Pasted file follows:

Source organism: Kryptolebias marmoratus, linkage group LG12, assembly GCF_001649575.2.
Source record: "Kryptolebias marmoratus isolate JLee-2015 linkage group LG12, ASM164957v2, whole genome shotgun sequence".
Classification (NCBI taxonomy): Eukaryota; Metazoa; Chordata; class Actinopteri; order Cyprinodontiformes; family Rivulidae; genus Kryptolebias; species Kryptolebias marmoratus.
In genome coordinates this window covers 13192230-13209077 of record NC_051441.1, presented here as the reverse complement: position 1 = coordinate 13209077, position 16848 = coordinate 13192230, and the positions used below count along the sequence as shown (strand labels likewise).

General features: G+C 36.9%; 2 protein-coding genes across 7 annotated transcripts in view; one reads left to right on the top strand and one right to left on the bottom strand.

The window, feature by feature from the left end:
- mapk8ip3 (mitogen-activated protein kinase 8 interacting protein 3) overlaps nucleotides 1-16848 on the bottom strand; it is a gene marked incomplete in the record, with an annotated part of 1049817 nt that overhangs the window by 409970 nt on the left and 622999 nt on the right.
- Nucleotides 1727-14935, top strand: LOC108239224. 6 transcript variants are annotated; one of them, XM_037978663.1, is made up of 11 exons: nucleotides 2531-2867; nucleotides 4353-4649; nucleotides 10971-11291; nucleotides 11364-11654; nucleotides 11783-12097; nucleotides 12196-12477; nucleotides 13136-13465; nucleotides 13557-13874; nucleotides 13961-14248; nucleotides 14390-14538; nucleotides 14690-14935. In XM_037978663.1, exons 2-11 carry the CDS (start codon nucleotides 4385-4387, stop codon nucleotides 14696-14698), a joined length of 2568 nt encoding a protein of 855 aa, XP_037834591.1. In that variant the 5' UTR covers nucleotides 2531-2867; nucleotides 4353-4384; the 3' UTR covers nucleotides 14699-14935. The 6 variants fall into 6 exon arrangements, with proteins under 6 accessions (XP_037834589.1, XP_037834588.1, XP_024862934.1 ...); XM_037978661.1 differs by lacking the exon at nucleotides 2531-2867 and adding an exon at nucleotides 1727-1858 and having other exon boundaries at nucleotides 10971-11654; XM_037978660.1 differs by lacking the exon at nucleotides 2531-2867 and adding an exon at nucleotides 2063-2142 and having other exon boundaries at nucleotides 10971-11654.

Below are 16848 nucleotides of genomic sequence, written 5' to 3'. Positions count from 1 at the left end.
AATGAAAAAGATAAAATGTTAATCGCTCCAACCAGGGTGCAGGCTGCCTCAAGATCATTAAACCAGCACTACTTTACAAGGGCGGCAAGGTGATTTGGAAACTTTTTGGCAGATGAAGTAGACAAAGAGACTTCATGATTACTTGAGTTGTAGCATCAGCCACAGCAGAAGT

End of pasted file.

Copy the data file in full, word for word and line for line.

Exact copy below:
Source organism: Kryptolebias marmoratus, linkage group LG12, assembly GCF_001649575.2.
Source record: "Kryptolebias marmoratus isolate JLee-2015 linkage group LG12, ASM164957v2, whole genome shotgun sequence".
Classification (NCBI taxonomy): Eukaryota; Metazoa; Chordata; class Actinopteri; order Cyprinodontiformes; family Rivulidae; genus Kryptolebias; species Kryptolebias marmoratus.
In genome coordinates this window covers 13192230-13209077 of record NC_051441.1, presented here as the reverse complement: position 1 = coordinate 13209077, position 16848 = coordinate 13192230, and the positions used below count along the sequence as shown (strand labels likewise).

General features: G+C 36.9%; 2 protein-coding genes across 7 annotated transcripts in view; one reads left to right on the top strand and one right to left on the bottom strand.

The window, feature by feature from the left end:
- mapk8ip3 (mitogen-activated protein kinase 8 interacting protein 3) overlaps nucleotides 1-16848 on the bottom strand; it is a gene marked incomplete in the record, with an annotated part of 1049817 nt that overhangs the window by 409970 nt on the left and 622999 nt on the right.
- Nucleotides 1727-14935, top strand: LOC108239224. 6 transcript variants are annotated; one of them, XM_037978663.1, is made up of 11 exons: nucleotides 2531-2867; nucleotides 4353-4649; nucleotides 10971-11291; nucleotides 11364-11654; nucleotides 11783-12097; nucleotides 12196-12477; nucleotides 13136-13465; nucleotides 13557-13874; nucleotides 13961-14248; nucleotides 14390-14538; nucleotides 14690-14935. In XM_037978663.1, exons 2-11 carry the CDS (start codon nucleotides 4385-4387, stop codon nucleotides 14696-14698), a joined length of 2568 nt encoding a protein of 855 aa, XP_037834591.1. In that variant the 5' UTR covers nucleotides 2531-2867; nucleotides 4353-4384; the 3' UTR covers nucleotides 14699-14935. The 6 variants fall into 6 exon arrangements, with proteins under 6 accessions (XP_037834589.1, XP_037834588.1, XP_024862934.1 ...); XM_037978661.1 differs by lacking the exon at nucleotides 2531-2867 and adding an exon at nucleotides 1727-1858 and having other exon boundaries at nucleotides 10971-11654; XM_037978660.1 differs by lacking the exon at nucleotides 2531-2867 and adding an exon at nucleotides 2063-2142 and having other exon boundaries at nucleotides 10971-11654.

Below are 16848 nucleotides of genomic sequence, written 5' to 3'. Positions count from 1 at the left end.
AATGAAAAAGATAAAATGTTAATCGCTCCAACCAGGGTGCAGGCTGCCTCAAGATCATTAAACCAGCACTACTTTACAAGGGCGGCAAGGTGATTTGGAAACTTTTTGGCAGATGAAGTAGACAAAGAGACTTCATGATTACTTGAGTTGTAGCATCAGCCACAGCAGAAGT